Betsy O'Neill's creative process is informed by her lifelong affinity for exploring and learning from nature. Her paintings evoke a grounding connection to nature, which can open up a dialogue with others about the conservation and preservation of the beautiful places that we all share.

Tell us about your paintings.

Betsy: My paintings are largely inspired by the Great Lakes and the landscapes that surround them. I use thick, vibrantly colored acrylic paints on canvas. I paint both outdoors and in my home studio. I started painting in high school and finally, later in life, after having my third child, I really decided to put my heart into creating and showing my work to the world. I truly believe that my job is to make the world a more beautiful and joyful place with the painting of nature in beautiful colors!

When you're not painting, how do you spend your free time?

Betsy: My family comes first - they are truly my greatest passion in life. My husband and I have three kids. They have amazing hearts and all kinds of hobbies and dreams that we enjoy supporting. I like to cook, garden, keep bees, take our doggies for walks, and dream about where to travel next!

Is there a handmade possession you most treasure?

Betsy: I love collecting functional pottery. I have some favorite mugs that I hardly dare use because they are just so cool!

Is there anything additional you would like to share?

Betsy: Being a full time artist is one of the most difficult and rewarding jobs I've ever done. In the beginning I actually took on a night job as a waitress to help fund show fees and buy art supplies! I'm so incredibly grateful for all the people who continue to support and encourage me!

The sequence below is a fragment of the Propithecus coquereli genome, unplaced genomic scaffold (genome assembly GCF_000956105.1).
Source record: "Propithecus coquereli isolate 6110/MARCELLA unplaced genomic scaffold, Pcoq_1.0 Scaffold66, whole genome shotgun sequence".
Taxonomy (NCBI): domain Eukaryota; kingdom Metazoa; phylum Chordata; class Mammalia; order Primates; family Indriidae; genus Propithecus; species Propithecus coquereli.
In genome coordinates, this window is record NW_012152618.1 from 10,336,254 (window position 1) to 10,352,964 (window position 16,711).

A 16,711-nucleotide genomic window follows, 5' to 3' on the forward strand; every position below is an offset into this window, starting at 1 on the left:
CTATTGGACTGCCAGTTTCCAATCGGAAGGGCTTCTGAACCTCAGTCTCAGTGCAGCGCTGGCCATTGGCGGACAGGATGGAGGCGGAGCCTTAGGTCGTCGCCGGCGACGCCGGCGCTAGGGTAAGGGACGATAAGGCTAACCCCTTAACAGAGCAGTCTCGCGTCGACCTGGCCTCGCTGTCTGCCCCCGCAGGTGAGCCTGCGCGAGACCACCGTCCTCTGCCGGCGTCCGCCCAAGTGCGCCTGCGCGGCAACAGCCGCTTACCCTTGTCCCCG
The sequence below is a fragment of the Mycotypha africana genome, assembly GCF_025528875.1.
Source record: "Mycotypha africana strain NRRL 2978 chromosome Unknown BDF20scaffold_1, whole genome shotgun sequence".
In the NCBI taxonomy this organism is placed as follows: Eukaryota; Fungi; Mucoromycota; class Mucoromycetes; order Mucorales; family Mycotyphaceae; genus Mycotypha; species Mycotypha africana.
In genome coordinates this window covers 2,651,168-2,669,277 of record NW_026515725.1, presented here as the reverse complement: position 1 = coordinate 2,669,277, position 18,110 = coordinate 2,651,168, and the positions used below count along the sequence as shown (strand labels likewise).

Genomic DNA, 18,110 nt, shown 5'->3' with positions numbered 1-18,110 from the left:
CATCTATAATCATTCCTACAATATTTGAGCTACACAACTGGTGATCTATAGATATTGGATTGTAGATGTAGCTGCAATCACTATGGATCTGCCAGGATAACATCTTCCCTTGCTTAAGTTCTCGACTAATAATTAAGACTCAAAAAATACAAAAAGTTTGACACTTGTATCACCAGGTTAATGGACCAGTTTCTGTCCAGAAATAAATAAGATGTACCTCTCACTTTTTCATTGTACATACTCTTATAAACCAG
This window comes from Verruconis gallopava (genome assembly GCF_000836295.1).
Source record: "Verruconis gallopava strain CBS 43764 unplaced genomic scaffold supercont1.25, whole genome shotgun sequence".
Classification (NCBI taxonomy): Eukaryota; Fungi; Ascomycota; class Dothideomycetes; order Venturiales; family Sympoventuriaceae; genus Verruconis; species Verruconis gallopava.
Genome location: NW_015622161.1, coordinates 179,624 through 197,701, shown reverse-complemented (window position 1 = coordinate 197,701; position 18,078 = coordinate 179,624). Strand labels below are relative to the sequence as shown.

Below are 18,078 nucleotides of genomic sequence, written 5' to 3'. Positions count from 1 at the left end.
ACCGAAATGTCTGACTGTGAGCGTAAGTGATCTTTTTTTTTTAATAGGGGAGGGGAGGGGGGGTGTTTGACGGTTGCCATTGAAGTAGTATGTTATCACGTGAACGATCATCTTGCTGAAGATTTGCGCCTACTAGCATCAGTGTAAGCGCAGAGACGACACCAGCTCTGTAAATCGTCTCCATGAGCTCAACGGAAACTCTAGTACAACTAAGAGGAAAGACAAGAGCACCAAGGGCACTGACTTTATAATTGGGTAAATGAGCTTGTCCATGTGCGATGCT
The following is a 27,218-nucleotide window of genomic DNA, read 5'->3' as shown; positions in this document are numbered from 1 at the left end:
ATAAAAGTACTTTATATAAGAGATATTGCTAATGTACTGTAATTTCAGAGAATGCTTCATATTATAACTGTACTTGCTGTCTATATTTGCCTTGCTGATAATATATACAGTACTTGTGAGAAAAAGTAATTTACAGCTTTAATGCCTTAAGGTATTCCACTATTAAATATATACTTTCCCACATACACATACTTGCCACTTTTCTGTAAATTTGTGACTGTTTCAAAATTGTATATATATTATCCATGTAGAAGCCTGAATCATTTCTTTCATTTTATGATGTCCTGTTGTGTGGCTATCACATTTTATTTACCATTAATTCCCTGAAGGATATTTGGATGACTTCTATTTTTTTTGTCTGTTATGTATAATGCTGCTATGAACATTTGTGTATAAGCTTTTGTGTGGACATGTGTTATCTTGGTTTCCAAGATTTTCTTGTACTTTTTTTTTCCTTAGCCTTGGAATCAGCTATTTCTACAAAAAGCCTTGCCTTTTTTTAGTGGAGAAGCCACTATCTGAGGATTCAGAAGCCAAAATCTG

Candace Hunter (chlee), is a Chicago based artist who creates collages and paintings with which she tells stories. Through the use of materials from magazines, vintage maps, cloth, and other reused materials, she offers viewers a glimpse of history and admiration of the beautiful.

Tell us more about the work you're bringing to the One of a Kind Spring Show.

chlee: The work I'll be presenting at the Spring Show are all collage-based works from the ongoing series, BROWN LIMBED GIRLS. This series began at the beginning of the "Shelter in Place" edict that was ordered at the start of the COVID-19 pandemic. I created these new works that presented Black girls and women in a place of joy, friendship, and love.

The City of Chicago chose two from the series to grace billboards for its COVID-19 Awareness program. The "girls" have since been presented at wildly successful shows in New Orleans and Oakland, graced the cover of two new books and were shared in the latest issue of the Obsidian Literary Arts Journal. These colorful collages, of acrylic, vintage wallpapers, magazine cut-outs and other ephemera now sit in a variety of private and corporate collections.

Where does your inspiration come from?

chlee: I draw inspiration from history, the desire to find and create equity, and even yellow roses. I am also inspired by our beautiful Lake Michigan!

When you're not working on your art, how do you spend your free time?

chlee: When there is free time, I enjoy having brunch with my girlfriends and thinking of the next big thing!

What handcrafted possession do you most cherish?

chlee: A wire sculpture, a la Alexander Calder, that my beloved niece made for me when she was in high school. She is now one of the most highly respected engineers in her field in the country. It hangs from the ceiling over my computer work area.

Visit these outstanding artists and more when you visit the 6th annual One of a Kind Spring Show!